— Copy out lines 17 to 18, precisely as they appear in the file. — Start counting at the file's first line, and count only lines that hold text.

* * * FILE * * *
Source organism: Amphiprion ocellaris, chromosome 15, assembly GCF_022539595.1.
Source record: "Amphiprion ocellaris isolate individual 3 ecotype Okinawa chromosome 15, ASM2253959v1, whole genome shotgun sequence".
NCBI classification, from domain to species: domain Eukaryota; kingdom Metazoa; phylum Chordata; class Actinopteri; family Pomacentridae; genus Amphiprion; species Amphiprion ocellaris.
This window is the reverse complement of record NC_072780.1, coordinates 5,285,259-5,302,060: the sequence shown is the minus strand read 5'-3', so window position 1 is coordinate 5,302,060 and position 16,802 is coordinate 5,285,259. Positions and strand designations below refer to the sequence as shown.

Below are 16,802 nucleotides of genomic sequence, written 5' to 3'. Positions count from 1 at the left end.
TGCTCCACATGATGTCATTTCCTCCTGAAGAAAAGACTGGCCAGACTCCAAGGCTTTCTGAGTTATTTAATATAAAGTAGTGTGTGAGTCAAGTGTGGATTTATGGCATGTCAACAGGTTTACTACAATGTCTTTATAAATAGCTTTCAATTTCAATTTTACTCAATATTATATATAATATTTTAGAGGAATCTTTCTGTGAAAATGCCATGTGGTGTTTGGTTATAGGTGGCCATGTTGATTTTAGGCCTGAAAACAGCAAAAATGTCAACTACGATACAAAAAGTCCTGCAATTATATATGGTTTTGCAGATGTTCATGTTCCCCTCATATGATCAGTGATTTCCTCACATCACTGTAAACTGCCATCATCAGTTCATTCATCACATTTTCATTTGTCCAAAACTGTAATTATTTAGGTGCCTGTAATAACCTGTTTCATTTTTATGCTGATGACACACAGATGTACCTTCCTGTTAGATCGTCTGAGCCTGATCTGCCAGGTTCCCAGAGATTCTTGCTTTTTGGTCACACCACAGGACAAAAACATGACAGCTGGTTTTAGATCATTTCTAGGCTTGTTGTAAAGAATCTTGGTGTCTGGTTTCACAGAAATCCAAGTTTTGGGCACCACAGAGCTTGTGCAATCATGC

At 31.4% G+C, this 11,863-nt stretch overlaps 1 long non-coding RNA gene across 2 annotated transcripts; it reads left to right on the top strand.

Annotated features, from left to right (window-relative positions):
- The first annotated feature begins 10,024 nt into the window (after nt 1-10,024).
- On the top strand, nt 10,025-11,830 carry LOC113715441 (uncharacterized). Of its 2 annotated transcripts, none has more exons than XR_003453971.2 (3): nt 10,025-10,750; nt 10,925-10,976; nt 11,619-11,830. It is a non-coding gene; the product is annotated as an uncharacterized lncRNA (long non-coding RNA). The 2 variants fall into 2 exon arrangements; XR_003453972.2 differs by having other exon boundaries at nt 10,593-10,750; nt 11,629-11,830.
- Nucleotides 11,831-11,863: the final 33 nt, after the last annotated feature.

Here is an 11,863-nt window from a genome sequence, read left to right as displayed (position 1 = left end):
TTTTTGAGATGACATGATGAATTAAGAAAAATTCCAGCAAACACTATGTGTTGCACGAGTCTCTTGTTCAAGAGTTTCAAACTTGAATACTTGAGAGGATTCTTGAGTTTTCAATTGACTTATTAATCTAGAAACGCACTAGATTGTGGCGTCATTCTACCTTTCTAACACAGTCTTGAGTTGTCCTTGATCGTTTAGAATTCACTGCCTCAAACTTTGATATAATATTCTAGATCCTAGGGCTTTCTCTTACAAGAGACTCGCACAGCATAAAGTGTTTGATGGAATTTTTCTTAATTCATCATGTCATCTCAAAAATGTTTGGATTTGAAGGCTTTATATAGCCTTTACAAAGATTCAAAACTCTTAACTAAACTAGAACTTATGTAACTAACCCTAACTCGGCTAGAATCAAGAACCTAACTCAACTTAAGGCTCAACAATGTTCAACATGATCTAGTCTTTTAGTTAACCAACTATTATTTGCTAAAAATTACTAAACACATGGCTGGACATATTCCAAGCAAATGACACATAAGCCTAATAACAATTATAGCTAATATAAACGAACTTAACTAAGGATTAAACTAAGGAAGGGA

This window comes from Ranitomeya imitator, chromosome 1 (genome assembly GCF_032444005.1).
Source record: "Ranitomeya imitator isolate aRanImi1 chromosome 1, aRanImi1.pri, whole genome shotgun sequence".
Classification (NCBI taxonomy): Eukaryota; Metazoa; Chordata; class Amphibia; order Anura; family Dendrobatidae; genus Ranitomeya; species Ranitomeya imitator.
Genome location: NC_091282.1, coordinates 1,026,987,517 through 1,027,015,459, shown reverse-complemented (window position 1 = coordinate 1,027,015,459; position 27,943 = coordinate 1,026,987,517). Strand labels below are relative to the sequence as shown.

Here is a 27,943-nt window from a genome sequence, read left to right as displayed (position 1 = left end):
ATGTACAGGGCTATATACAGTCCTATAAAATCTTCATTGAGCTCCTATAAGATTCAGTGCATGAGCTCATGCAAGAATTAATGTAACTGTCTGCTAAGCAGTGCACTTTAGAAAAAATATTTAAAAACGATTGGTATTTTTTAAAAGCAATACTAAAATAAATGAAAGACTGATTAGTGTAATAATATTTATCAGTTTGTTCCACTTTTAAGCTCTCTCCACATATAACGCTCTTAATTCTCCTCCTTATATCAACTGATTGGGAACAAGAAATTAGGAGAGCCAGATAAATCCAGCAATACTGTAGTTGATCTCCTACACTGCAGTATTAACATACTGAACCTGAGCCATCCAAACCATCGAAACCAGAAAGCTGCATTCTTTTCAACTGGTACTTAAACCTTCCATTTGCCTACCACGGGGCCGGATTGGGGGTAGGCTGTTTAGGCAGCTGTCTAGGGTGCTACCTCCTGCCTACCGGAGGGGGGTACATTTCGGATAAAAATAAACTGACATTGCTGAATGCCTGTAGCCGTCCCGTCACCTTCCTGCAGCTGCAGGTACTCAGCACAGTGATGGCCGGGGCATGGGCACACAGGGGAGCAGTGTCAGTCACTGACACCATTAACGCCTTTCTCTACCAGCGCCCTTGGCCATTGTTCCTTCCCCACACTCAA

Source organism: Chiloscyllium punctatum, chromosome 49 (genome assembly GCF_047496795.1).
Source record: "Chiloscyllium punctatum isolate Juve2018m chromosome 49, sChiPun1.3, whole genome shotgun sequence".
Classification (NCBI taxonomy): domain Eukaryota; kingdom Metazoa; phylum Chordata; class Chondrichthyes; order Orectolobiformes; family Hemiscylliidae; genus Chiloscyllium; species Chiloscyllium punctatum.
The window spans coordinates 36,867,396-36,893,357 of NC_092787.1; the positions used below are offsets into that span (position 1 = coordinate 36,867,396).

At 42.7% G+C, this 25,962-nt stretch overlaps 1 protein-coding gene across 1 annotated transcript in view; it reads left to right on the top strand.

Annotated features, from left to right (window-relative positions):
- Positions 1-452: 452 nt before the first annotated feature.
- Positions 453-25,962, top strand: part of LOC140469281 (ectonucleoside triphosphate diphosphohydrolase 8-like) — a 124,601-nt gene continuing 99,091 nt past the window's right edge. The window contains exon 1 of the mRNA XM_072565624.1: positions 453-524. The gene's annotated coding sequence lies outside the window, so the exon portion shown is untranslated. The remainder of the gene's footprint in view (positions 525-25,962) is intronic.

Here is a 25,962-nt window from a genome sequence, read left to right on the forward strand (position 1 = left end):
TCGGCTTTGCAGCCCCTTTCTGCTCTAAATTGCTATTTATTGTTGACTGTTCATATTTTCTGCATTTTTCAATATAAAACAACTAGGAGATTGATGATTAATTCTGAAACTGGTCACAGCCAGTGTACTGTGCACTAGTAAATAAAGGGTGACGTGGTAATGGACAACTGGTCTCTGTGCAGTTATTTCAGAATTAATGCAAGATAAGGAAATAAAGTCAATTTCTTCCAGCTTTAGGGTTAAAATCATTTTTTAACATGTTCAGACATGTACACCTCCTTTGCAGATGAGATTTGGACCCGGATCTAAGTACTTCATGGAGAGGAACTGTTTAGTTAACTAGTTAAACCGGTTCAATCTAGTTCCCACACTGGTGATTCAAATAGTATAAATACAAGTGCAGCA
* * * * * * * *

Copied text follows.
Genome location: NC_091282.1, coordinates 1,026,987,517 through 1,027,015,459, shown reverse-complemented (window position 1 = coordinate 1,027,015,459; position 27,943 = coordinate 1,026,987,517). Strand labels below are relative to the sequence as shown.

Here is a 27,943-nt window from a genome sequence, read left to right as displayed (position 1 = left end):